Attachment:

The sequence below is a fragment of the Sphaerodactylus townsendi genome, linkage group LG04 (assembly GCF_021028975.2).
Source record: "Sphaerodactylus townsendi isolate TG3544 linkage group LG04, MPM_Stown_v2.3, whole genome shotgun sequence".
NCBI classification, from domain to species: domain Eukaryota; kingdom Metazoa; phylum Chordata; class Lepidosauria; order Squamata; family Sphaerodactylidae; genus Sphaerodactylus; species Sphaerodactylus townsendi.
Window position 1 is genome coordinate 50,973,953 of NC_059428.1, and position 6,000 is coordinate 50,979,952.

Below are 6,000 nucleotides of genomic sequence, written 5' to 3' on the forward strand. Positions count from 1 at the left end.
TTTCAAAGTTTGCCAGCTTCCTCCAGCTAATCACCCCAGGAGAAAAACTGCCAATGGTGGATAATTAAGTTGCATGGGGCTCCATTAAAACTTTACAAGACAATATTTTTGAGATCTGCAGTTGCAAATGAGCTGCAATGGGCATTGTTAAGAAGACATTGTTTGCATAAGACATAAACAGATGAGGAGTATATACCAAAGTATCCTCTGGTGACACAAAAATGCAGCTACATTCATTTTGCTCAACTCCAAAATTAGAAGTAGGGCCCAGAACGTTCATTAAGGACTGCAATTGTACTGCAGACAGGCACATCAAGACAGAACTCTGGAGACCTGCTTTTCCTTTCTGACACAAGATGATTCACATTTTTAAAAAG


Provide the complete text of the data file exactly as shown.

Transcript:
The sequence below is a fragment of the Sphaerodactylus townsendi genome, linkage group LG04 (assembly GCF_021028975.2).
Source record: "Sphaerodactylus townsendi isolate TG3544 linkage group LG04, MPM_Stown_v2.3, whole genome shotgun sequence".
NCBI classification, from domain to species: domain Eukaryota; kingdom Metazoa; phylum Chordata; class Lepidosauria; order Squamata; family Sphaerodactylidae; genus Sphaerodactylus; species Sphaerodactylus townsendi.
Window position 1 is genome coordinate 50,973,953 of NC_059428.1, and position 6,000 is coordinate 50,979,952.

Below are 6,000 nucleotides of genomic sequence, written 5' to 3' on the forward strand. Positions count from 1 at the left end.
TTTCAAAGTTTGCCAGCTTCCTCCAGCTAATCACCCCAGGAGAAAAACTGCCAATGGTGGATAATTAAGTTGCATGGGGCTCCATTAAAACTTTACAAGACAATATTTTTGAGATCTGCAGTTGCAAATGAGCTGCAATGGGCATTGTTAAGAAGACATTGTTTGCATAAGACATAAACAGATGAGGAGTATATACCAAAGTATCCTCTGGTGACACAAAAATGCAGCTACATTCATTTTGCTCAACTCCAAAATTAGAAGTAGGGCCCAGAACGTTCATTAAGGACTGCAATTGTACTGCAGACAGGCACATCAAGACAGAACTCTGGAGACCTGCTTTTCCTTTCTGACACAAGATGATTCACATTTTTAAAAAG